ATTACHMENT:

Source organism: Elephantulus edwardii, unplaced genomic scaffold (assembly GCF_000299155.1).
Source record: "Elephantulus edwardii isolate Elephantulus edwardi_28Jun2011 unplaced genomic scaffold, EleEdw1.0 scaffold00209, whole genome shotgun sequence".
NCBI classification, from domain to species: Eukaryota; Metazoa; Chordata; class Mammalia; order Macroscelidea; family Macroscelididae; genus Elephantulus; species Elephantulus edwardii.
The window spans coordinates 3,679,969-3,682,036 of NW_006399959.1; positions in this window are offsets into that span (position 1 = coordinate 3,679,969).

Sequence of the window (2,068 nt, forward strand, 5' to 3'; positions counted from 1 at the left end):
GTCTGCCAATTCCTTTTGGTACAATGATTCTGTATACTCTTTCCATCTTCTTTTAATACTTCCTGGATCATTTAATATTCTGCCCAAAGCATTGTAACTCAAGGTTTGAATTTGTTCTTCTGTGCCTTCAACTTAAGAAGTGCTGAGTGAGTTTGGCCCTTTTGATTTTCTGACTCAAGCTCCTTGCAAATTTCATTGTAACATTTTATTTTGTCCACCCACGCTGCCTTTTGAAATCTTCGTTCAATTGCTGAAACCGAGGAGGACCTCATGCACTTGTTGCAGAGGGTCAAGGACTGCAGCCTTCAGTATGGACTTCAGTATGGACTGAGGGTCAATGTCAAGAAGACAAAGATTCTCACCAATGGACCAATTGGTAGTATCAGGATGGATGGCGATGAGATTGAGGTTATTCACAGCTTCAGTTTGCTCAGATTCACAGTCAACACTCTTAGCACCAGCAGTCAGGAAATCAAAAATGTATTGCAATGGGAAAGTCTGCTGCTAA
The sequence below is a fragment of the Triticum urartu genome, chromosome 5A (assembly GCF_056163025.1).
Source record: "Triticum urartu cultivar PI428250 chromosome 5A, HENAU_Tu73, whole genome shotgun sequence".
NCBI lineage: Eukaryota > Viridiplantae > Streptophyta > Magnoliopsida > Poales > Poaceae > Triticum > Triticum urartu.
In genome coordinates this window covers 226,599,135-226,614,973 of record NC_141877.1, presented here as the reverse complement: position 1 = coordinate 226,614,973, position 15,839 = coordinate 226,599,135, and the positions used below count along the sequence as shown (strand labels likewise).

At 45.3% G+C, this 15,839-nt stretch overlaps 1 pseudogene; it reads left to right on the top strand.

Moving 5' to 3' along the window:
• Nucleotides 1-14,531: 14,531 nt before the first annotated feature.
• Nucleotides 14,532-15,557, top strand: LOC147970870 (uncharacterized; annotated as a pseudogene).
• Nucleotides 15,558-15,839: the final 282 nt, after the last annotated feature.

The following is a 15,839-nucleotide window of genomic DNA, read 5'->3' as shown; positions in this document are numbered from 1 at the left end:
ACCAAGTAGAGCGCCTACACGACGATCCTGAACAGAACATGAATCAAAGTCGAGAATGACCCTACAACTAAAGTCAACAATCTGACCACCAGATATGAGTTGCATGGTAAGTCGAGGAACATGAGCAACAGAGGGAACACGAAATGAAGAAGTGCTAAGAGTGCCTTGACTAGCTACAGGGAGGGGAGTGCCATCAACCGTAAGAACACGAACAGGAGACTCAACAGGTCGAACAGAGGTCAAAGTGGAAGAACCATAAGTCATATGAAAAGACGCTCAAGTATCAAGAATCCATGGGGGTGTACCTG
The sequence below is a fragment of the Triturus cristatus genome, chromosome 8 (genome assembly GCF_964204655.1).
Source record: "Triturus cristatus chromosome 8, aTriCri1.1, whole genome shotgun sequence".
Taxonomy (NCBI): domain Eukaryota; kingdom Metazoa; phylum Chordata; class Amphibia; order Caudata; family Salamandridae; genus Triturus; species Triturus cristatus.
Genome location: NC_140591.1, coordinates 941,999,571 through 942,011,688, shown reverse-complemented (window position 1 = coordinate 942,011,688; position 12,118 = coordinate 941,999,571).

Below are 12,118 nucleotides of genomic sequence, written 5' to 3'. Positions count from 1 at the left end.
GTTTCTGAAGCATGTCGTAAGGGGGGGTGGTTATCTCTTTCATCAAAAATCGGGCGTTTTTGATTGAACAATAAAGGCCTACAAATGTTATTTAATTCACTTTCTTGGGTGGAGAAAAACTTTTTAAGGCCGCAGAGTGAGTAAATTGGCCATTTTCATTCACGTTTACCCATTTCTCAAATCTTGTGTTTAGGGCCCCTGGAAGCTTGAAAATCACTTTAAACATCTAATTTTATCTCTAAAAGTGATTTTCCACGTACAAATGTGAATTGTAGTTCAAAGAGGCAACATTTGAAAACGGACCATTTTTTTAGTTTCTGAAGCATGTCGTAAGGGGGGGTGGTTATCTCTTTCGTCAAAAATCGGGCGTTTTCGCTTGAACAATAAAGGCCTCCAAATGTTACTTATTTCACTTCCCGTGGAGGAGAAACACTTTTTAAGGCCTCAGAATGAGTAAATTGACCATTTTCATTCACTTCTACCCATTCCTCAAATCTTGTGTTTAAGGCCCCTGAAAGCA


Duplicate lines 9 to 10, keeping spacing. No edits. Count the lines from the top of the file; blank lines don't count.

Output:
NCBI lineage: Eukaryota > Viridiplantae > Streptophyta > Magnoliopsida > Poales > Poaceae > Triticum > Triticum urartu.
In genome coordinates this window covers 226,599,135-226,614,973 of record NC_141877.1, presented here as the reverse complement: position 1 = coordinate 226,614,973, position 15,839 = coordinate 226,599,135, and the positions used below count along the sequence as shown (strand labels likewise).